Anthony Shadid: Chalabi is definitely not a well-liked figure here. For a time, he was the only recognized personality on the council, but the recognition was usually negative. As for U.
S. engagement with him, I just don't know the answer to that. I do think your question hits at what may have been the most strategic shift in sentiments here the past week -- there's a very great backlash against the Governing Council. In fact, one member who suspended his membership --Abdel-Karim Mohammadawi -- has taken on a national profile as a result of his denunciations of the U.S. military response.
Falls Church, Va.:
Congratulations on your Pulitzer. What does Bagdad feel like? Tense? antagonistic? Are there many residents "sitting on the fence" or is a majority in favor of the insurgent action?
Anthony Shadid: Baghdad feels tense, though the past day or so have been better. It's a good question on sentiments here. As is so often the case, they're all over the map. The bloodshed in Fallujah -- and reports of hundreds dead there -- has created a very clear backlash. For a time, that anger felt explosive. I should note, though, that anger doesn't necessarily mean support for the insurgents. The outpouring of aid from Baghdad was, I thought, more sympathy for residents' plight than outright endorsement of the insurgents' action. I think there's also deep unease about where things are headed in the country, and that's probably the sentiment you hear most often. Finally, there's a lot of disillusionment with the occupation and its allies. It's been there for a while, but I get the sense it has sharpened and deepened over the past couple of weeks.
How deep is the new-found unity between the Shiites and the Sunni? Was it only temporary and tactical?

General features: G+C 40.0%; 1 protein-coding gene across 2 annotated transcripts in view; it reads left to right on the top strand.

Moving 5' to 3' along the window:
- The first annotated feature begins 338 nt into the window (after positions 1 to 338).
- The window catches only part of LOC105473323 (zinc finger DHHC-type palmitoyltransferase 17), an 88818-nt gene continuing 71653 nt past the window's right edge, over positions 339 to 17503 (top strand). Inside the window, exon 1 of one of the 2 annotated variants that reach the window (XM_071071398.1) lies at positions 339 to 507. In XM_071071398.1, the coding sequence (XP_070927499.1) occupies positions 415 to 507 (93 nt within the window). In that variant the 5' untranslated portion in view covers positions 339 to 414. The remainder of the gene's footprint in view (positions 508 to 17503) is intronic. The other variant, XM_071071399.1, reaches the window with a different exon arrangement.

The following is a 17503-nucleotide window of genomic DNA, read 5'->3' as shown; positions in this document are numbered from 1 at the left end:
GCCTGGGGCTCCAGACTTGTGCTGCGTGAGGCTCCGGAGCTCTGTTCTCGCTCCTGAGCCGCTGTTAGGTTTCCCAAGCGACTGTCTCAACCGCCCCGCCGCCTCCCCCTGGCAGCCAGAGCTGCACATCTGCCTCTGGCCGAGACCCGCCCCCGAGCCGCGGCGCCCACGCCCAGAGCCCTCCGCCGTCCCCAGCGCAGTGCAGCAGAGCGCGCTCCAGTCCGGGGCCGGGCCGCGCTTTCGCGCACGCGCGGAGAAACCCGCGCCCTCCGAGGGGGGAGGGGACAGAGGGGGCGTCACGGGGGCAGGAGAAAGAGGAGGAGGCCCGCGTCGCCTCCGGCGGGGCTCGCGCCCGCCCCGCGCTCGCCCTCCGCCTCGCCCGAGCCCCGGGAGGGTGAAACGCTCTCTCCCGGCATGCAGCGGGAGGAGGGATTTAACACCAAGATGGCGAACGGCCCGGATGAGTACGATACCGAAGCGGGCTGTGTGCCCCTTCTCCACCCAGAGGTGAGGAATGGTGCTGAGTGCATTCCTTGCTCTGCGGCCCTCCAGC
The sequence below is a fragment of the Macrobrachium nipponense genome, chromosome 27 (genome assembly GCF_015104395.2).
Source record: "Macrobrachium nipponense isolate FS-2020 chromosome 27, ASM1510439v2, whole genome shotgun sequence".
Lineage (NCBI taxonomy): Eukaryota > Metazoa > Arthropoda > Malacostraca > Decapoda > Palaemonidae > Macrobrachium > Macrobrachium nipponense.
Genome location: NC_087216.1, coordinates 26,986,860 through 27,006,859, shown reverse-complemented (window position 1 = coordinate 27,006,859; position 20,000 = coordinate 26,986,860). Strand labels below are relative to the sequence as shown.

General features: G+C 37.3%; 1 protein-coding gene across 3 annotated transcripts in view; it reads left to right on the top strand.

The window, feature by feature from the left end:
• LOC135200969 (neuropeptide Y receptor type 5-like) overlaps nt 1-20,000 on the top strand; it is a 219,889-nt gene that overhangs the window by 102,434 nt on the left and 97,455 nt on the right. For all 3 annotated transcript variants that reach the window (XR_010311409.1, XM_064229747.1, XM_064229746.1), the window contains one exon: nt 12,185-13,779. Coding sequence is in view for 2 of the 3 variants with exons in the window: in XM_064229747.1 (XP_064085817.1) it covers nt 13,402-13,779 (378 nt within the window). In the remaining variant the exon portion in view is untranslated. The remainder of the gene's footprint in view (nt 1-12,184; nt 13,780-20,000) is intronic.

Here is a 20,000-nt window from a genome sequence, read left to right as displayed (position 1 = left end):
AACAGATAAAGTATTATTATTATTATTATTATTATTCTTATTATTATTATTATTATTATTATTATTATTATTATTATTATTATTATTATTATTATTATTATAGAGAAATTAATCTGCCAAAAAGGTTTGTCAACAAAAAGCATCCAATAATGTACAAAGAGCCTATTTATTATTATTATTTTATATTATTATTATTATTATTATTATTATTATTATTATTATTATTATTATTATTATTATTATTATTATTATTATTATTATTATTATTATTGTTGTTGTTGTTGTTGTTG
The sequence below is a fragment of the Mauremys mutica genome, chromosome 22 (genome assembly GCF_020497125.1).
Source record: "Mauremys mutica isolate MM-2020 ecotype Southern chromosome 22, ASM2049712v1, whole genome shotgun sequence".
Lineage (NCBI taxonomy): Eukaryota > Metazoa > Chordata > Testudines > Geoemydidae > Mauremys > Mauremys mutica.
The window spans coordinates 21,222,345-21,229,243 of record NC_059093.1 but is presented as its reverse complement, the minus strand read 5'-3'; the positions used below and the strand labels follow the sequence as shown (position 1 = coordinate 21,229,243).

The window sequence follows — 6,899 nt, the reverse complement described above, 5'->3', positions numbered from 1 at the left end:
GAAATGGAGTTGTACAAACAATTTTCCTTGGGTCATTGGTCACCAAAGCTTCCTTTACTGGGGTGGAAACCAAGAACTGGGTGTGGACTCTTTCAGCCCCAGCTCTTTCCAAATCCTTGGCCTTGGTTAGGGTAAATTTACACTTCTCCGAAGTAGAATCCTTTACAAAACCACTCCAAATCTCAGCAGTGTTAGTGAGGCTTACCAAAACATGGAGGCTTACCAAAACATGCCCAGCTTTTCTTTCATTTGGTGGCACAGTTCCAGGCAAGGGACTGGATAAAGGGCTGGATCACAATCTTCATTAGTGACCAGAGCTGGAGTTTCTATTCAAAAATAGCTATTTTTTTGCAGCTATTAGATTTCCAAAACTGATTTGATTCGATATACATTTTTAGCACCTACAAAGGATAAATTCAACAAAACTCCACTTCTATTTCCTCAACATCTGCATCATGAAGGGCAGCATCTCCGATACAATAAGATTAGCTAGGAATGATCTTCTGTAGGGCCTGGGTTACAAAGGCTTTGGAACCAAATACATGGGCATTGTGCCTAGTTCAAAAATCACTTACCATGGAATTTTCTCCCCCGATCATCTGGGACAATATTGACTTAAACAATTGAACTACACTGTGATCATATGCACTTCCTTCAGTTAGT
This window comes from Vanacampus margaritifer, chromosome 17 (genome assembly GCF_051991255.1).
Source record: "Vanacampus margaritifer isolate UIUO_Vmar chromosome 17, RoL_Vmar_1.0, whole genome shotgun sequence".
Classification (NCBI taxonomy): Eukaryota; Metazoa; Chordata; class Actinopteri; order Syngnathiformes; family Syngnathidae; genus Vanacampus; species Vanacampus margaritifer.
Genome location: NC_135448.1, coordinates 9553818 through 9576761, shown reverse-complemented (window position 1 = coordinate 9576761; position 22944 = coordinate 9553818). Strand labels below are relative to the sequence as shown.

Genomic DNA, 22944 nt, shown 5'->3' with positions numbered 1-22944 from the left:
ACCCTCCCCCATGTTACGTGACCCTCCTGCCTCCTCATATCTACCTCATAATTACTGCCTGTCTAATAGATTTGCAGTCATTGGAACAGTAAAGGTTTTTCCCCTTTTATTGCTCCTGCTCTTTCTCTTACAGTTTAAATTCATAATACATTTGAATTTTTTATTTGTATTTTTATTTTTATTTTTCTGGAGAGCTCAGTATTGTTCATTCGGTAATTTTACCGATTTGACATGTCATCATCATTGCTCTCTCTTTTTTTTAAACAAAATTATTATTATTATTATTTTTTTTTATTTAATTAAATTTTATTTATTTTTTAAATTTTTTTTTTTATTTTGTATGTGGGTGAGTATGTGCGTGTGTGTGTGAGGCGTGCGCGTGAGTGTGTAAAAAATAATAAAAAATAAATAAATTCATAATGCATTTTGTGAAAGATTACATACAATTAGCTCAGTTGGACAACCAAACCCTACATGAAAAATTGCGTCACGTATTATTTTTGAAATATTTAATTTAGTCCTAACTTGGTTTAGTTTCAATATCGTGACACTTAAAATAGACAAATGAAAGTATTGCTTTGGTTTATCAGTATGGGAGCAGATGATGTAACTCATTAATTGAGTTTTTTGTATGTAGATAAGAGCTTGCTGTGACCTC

Anthony Shadid: I've heard time and again over the past week in interviews that the prospect of civil war seems farther away than any time since the collapse of Saddam's government. The simultaneous U.S. crackdown on both Sunni and Shiite strongholds -- Fallujah and Sadr City -- generalized the violence, in a way. When neighbors come under attack, ideology takes a back seat to survival and cooperation. Is it long-lasting? I don't know. There are still potentially explosive questions, shadowed by issues of sect and ethnicity, that have to be resolved before a permanent government takes power. But what we've witnessed over the past week, in terms of Sunni-Shiite cooperation, is remarkable. You once could go through neighborhoods and know immediately who you were talking to -- a Sunni or a Shiite. You can't do that anymore. And in a way I think it gives substance to what many Iraqis have said to me in conversations over the past year. The Sunni-Shiite divide is there -- no question about it -- but perhaps it's significance is exaggerated. To many, it represents a facile way for people to analyze the situation.